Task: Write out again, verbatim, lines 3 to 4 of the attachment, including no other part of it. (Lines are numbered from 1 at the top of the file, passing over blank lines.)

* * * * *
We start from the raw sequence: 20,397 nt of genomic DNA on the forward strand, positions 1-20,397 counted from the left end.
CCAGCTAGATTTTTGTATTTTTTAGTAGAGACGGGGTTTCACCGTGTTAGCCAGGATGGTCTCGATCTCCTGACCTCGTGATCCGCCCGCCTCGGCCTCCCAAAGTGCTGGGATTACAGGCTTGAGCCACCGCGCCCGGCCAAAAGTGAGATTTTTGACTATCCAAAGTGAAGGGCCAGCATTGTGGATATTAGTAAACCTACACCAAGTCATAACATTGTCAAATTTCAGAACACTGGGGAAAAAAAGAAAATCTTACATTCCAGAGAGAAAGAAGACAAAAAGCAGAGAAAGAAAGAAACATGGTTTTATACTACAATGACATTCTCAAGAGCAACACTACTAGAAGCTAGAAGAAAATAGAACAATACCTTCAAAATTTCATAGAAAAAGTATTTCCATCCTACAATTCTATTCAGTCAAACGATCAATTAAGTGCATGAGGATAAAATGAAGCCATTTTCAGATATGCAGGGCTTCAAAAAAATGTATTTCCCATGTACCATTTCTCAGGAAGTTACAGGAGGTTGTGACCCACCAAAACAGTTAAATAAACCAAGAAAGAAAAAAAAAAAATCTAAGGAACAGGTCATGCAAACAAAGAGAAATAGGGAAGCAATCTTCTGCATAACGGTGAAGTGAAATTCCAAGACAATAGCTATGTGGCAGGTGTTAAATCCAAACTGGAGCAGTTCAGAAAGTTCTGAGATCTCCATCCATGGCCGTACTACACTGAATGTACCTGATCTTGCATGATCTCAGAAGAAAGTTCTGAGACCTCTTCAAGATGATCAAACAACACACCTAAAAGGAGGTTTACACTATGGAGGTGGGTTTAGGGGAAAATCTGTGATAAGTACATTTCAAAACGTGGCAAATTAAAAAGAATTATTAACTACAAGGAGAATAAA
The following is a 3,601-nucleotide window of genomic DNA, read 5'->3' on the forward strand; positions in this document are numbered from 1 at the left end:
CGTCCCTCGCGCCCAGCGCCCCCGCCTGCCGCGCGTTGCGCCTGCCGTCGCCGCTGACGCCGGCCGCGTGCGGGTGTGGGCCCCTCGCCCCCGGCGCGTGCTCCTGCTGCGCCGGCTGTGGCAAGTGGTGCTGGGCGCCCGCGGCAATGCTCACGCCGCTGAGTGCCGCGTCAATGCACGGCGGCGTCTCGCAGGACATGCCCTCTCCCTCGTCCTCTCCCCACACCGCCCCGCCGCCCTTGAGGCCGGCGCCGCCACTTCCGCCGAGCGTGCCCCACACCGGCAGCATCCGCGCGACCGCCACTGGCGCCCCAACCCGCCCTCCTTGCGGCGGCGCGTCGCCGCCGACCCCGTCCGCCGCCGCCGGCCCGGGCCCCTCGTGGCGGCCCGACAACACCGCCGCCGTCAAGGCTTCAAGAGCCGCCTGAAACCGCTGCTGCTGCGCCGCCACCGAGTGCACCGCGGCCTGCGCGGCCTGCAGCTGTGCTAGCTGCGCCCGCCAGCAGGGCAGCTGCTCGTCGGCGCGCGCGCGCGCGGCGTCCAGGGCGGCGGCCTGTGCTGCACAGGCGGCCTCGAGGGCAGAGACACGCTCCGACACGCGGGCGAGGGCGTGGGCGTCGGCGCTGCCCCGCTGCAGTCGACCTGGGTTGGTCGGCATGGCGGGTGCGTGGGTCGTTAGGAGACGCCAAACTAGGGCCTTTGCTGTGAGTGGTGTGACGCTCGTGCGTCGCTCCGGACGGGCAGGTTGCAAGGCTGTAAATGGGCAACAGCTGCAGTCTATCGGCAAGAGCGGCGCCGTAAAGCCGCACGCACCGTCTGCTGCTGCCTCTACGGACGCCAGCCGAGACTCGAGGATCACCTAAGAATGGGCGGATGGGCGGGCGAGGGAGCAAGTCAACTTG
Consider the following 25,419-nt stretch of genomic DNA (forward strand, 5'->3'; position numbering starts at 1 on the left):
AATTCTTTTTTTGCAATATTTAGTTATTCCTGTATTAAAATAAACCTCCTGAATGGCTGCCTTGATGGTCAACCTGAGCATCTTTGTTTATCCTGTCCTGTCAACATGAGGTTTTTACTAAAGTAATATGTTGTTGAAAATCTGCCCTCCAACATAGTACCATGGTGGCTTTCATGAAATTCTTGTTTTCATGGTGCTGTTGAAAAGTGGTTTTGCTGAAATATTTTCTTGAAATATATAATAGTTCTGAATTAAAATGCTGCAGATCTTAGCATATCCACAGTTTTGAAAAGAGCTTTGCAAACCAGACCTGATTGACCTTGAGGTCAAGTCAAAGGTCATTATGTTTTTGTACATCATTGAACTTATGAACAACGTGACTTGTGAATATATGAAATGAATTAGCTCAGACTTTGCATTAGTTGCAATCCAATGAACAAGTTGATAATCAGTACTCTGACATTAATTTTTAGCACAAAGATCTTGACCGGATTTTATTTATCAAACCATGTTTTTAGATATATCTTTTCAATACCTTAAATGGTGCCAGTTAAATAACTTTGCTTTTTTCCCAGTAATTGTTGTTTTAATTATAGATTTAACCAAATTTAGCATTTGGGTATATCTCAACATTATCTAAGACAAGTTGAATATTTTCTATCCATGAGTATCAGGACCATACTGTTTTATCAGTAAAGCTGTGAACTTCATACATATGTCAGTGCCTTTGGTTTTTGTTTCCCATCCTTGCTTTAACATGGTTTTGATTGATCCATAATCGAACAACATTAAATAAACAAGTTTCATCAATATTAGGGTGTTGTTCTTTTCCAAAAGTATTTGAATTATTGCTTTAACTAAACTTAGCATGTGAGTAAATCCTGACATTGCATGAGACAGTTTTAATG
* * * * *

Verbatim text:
The following is a 3,601-nucleotide window of genomic DNA, read 5'->3' on the forward strand; positions in this document are numbered from 1 at the left end:
CGTCCCTCGCGCCCAGCGCCCCCGCCTGCCGCGCGTTGCGCCTGCCGTCGCCGCTGACGCCGGCCGCGTGCGGGTGTGGGCCCCTCGCCCCCGGCGCGTGCTCCTGCTGCGCCGGCTGTGGCAAGTGGTGCTGGGCGCCCGCGGCAATGCTCACGCCGCTGAGTGCCGCGTCAATGCACGGCGGCGTCTCGCAGGACATGCCCTCTCCCTCGTCCTCTCCCCACACCGCCCCGCCGCCCTTGAGGCCGGCGCCGCCACTTCCGCCGAGCGTGCCCCACACCGGCAGCATCCGCGCGACCGCCACTGGCGCCCCAACCCGCCCTCCTTGCGGCGGCGCGTCGCCGCCGACCCCGTCCGCCGCCGCCGGCCCGGGCCCCTCGTGGCGGCCCGACAACACCGCCGCCGTCAAGGCTTCAAGAGCCGCCTGAAACCGCTGCTGCTGCGCCGCCACCGAGTGCACCGCGGCCTGCGCGGCCTGCAGCTGTGCTAGCTGCGCCCGCCAGCAGGGCAGCTGCTCGTCGGCGCGCGCGCGCGCGGCGTCCAGGGCGGCGGCCTGTGCTGCACAGGCGGCCTCGAGGGCAGAGACACGCTCCGACACGCGGGCGAGGGCGTGGGCGTCGGCGCTGCCCCGCTGCAGTCGACCTGGGTTGGTCGGCATGGCGGGTGCGTGGGTCGTTAGGAGACGCCAAACTAGGGCCTTTGCTGTGAGTGGTGTGACGCTCGTGCGTCGCTCCGGACGGGCAGGTTGCAAGGCTGTAAATGGGCAACAGCTGCAGTCTATCGGCAAGAGCGGCGCCGTAAAGCCGCACGCACCGTCTGCTGCTGCCTCTACGGACGCCAGCCGAGACTCGAGGATCACCTAAGAATGGGCGGATGGGCGGGCGAGGGAGCAAGTCAACTTG